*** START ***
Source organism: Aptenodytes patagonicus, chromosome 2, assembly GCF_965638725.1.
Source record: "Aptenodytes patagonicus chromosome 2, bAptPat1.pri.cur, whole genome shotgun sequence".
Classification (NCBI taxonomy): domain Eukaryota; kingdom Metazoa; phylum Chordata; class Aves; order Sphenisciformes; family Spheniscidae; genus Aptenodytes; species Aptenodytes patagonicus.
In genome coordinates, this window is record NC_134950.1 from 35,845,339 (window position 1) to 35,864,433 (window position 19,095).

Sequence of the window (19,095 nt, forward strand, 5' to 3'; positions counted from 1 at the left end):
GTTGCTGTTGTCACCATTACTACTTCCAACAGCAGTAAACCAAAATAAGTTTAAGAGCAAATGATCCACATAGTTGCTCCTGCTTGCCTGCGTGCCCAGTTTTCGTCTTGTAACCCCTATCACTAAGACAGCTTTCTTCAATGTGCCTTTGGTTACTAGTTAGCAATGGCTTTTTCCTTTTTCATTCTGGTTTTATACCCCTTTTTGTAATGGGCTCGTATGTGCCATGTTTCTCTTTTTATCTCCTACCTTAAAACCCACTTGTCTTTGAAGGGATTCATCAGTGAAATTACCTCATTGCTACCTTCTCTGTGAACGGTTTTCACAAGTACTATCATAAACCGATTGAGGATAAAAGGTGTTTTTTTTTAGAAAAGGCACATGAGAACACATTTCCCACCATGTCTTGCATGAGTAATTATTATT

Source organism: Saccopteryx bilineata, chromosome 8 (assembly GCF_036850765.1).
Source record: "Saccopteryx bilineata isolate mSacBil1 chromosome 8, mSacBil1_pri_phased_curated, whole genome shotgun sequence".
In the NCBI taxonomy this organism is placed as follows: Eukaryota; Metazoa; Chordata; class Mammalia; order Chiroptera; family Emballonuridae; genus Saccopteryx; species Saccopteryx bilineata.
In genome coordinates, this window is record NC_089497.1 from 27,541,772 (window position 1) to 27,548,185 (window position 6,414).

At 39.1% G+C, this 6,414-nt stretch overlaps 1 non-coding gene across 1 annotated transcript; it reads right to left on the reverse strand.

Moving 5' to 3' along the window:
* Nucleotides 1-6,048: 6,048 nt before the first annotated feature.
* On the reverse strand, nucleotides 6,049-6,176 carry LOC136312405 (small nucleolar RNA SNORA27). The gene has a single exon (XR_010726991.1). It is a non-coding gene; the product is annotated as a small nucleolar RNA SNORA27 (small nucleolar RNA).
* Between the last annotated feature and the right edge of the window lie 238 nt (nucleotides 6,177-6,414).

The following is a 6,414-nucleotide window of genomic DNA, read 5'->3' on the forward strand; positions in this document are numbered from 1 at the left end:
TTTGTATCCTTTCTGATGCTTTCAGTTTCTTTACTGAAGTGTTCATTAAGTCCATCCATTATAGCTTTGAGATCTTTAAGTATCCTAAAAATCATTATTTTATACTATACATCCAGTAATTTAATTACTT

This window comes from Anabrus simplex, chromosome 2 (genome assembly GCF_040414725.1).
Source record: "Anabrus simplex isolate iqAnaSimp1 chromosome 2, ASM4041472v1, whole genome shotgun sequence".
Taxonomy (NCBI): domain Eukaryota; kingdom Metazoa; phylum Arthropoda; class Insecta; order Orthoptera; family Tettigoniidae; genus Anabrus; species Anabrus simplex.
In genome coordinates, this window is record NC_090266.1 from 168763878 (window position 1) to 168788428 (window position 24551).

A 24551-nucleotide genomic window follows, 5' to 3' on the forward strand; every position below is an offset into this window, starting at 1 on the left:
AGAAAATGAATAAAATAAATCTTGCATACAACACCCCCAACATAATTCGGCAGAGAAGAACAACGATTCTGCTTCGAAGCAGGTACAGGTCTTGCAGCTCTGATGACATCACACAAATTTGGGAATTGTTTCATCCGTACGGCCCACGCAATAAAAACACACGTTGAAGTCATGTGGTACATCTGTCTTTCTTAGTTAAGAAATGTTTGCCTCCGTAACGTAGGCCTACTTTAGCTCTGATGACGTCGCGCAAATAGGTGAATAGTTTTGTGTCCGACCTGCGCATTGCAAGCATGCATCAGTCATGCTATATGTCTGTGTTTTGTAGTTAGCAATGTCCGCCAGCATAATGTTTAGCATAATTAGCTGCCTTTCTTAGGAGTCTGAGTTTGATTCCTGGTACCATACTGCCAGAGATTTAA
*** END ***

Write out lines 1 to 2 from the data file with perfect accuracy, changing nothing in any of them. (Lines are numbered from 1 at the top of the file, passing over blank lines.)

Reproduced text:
Source organism: Aptenodytes patagonicus, chromosome 2, assembly GCF_965638725.1.
Source record: "Aptenodytes patagonicus chromosome 2, bAptPat1.pri.cur, whole genome shotgun sequence".